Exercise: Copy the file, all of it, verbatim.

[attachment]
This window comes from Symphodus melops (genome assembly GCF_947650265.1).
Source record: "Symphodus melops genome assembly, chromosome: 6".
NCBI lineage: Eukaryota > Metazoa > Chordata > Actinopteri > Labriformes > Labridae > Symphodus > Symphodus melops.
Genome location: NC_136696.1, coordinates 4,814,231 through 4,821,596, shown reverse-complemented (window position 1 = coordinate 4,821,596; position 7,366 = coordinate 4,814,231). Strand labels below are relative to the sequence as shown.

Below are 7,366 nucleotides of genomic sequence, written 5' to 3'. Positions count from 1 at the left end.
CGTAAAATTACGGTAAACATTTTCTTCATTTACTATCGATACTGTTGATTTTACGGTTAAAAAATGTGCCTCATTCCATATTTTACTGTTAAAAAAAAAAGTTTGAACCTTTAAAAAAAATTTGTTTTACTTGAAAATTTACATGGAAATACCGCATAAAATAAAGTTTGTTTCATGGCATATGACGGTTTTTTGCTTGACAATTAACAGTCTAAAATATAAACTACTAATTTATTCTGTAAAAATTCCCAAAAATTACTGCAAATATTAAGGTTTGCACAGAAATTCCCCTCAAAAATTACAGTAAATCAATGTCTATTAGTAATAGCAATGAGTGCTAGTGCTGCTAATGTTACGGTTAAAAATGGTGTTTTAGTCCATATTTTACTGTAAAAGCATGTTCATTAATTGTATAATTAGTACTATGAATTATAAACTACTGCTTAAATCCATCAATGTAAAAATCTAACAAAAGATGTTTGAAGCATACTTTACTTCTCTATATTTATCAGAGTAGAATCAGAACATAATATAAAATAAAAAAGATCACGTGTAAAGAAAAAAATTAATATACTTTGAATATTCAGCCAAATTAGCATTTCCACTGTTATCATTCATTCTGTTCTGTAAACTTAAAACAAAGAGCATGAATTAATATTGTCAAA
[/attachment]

This window comes from Symphodus melops (genome assembly GCF_947650265.1).
Source record: "Symphodus melops genome assembly, chromosome: 6".
NCBI lineage: Eukaryota > Metazoa > Chordata > Actinopteri > Labriformes > Labridae > Symphodus > Symphodus melops.
Genome location: NC_136696.1, coordinates 4,814,231 through 4,821,596, shown reverse-complemented (window position 1 = coordinate 4,821,596; position 7,366 = coordinate 4,814,231). Strand labels below are relative to the sequence as shown.

Below are 7,366 nucleotides of genomic sequence, written 5' to 3'. Positions count from 1 at the left end.
CGTAAAATTACGGTAAACATTTTCTTCATTTACTATCGATACTGTTGATTTTACGGTTAAAAAATGTGCCTCATTCCATATTTTACTGTTAAAAAAAAAAGTTTGAACCTTTAAAAAAAATTTGTTTTACTTGAAAATTTACATGGAAATACCGCATAAAATAAAGTTTGTTTCATGGCATATGACGGTTTTTTGCTTGACAATTAACAGTCTAAAATATAAACTACTAATTTATTCTGTAAAAATTCCCAAAAATTACTGCAAATATTAAGGTTTGCACAGAAATTCCCCTCAAAAATTACAGTAAATCAATGTCTATTAGTAATAGCAATGAGTGCTAGTGCTGCTAATGTTACGGTTAAAAATGGTGTTTTAGTCCATATTTTACTGTAAAAGCATGTTCATTAATTGTATAATTAGTACTATGAATTATAAACTACTGCTTAAATCCATCAATGTAAAAATCTAACAAAAGATGTTTGAAGCATACTTTACTTCTCTATATTTATCAGAGTAGAATCAGAACATAATATAAAATAAAAAAGATCACGTGTAAAGAAAAAAATTAATATACTTTGAATATTCAGCCAAATTAGCATTTCCACTGTTATCATTCATTCTGTTCTGTAAACTTAAAACAAAGAGCATGAATTAATATTGTCAAA